Further down the beach were lines of fishing boats and the beach became scattered with discarded puffer fish (which, being poisonous, are no use to the net fisherman after being caught.)

We swam in the ocean. lazed on the beach, and generally rejoiced in our good fortune.  Generously, a French couple offered to share their loungers with us because we were almost completely out of cash.  Luckily, the cost of two coconuts to drink was within our budget.  After we had drained the milk in our state of beach-induced dehydration, we were pleasantly surprised to find out that the service included a slicing of the young coconut and the fashioning of a spoon.  It was exactly what we needed.

When the sun began to lay low enough to indicate afternoon was well underway, we remounted the cycles and headed back into the city to deal with our primary problem: we were down to about two dollars in cash.

Back at the hotel, we wiped the sweat out of our eyes, and consulted the front desk about the location of an ATM.

It seemed the closest one was some 10-15 km away in the nearest large settlement. We would need to either ride it, or charter a cab for the round trip. In many countries to which we will travel on this trip such a situation would be cause for assessment and calculated maneuvering to avoid being over-charged or ending up between a rock and a hard place short on cash.

Here in Indonesia, however, we found the entire experience to be relatively stress-free. Feeling tired from the long wheel and the sun, we decided to splurge on an only mildly over-priced cab, and in no time a jolly fellow in a blue Kijiang appeared to drive us to a local grocery called Hardy’s which sported among other things an international ATM. We loaded up on cash wandered through the store with our driver. He recommended a number of interesting snacks, and we suggested he throw a few in to share with his family.  Below, at this supermarket, is the most Pocari Sweat one may ever see in a single place.

And the coffee aisle.

The snacks were being purchased for consumption on tomorrow’s boat ride to the Gili Islands. The Gilis are a small cluster of three tiny islands in the sea that separates Bali from the neighboring large island of Lombok. Our main reason for the visit was the fact that the islands have no motorized traffic, and reportedly run on only bicycle and horse cart.

Among other interesting attributes, a theft or occurrence of misconduct on the Gili Islands is handled by the village elder, as there are no policemen present. So as you, dear reader, can no doubt imagine, we were none too thrilled to learn that rough seas and need for repairs had canceled our ferry for the next day. Stripped of our plans to visit the Gilis we were forced to re-chart the last few days in Bali.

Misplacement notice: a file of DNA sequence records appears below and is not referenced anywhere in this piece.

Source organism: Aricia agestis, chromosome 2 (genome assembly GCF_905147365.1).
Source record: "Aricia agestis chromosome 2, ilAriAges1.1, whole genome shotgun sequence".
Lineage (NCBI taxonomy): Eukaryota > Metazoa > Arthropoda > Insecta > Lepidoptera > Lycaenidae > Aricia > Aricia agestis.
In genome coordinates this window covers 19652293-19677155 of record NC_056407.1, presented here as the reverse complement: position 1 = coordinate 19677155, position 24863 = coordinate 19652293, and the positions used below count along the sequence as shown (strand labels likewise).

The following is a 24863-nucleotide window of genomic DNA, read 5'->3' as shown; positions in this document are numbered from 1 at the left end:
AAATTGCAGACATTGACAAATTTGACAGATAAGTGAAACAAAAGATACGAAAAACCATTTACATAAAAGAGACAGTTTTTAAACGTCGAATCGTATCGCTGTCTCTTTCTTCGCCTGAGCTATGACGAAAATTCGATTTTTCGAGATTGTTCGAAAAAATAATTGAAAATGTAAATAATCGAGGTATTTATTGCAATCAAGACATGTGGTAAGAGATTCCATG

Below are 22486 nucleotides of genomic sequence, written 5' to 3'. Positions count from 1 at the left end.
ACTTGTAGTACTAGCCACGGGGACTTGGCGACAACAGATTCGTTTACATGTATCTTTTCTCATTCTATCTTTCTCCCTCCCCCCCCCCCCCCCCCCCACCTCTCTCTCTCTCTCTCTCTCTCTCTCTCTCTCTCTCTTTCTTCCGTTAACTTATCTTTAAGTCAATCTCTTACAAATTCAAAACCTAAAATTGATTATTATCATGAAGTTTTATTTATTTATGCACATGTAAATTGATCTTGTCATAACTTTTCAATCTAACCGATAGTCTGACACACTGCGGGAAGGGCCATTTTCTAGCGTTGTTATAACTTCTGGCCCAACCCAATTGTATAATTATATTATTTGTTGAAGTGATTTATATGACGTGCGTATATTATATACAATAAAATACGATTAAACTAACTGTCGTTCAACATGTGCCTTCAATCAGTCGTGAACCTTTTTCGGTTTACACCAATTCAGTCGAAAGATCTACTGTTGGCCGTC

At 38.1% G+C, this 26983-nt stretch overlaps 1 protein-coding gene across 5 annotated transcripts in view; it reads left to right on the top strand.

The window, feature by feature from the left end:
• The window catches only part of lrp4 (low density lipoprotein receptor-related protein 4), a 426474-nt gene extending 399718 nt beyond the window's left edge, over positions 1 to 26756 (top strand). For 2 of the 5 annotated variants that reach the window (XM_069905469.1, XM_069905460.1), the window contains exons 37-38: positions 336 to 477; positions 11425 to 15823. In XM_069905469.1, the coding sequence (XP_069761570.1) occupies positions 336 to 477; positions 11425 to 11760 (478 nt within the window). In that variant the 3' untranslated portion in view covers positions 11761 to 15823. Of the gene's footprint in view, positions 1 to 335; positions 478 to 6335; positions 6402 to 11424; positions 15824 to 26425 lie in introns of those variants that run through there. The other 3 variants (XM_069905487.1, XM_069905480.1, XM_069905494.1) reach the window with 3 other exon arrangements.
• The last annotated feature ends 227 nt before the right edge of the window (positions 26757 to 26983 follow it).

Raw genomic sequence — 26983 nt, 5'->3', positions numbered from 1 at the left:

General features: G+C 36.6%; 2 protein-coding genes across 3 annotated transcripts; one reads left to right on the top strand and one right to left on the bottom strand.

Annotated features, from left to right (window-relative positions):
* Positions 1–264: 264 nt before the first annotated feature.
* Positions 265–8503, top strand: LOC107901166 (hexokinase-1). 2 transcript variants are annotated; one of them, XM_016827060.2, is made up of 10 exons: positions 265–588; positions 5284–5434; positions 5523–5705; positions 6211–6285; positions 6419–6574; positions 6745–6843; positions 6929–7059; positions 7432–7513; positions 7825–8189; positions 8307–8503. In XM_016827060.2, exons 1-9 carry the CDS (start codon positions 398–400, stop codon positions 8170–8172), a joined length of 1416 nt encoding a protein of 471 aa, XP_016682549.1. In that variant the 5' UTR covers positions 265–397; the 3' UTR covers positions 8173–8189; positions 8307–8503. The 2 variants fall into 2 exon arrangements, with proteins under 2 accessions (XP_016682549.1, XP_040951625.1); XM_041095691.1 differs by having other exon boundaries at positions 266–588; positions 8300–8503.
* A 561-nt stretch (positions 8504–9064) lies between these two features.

Retiring to the beach in front of our bungalow, we recalled classic alternative rock tunes from the mid to late 1990s and nestled into some books as the twilight rolled out to the horizon.

With such a beautiful and affordable hotel, and the finest beach I have visited in my entire life only a glorious seven km wheel from town. We decided to spend another night at the Kelapa Mas in Candidasa and chart our trajectory from there.  As the ukelele continued, the sunset overlooking the Indian Ocean eased us calmly into an evening of rest.

And, believe it or not, dear reader, the next day we did something that has never happened in the rich and meandering history of AsiaWheeling Global Enterprises: we did the same thing two days in a row.


  1. Kelsey | February 3rd, 2010 | 12:23 am

    This sunset is stunning! I don’t blame you guys for doing the same thing two days in a row.

  2. Jim Morgan | February 3rd, 2010 | 1:28 am

    I thoroughly enjoy your postings and admire your ability to navigate the various cultures, gastronomic challenges and sleeping quarters. Stay safe, enjoy and keep sharing your learnings

  3. Psymon | February 3rd, 2010 | 12:56 pm

    I have lived in Indonesia for 4 years now and have never been as north as Candidasa. I hear that there is some good diving to be had and after reading this i will be making the effort sometime next month.

    Thx, you inspired me.

  4. Woody | February 3rd, 2010 | 2:45 pm

    @ Psymon

    I am so glad that you have been inspired by this post. Please let us know how your experience in Candidasa goes. Where do you normally live in Indonesia?

    @ Jim Morgan

    Thanks for the comment. Great to hear that you are reading and enjoying.

    @ Kelsey

    Look out for more sunsets in the upcoming posts!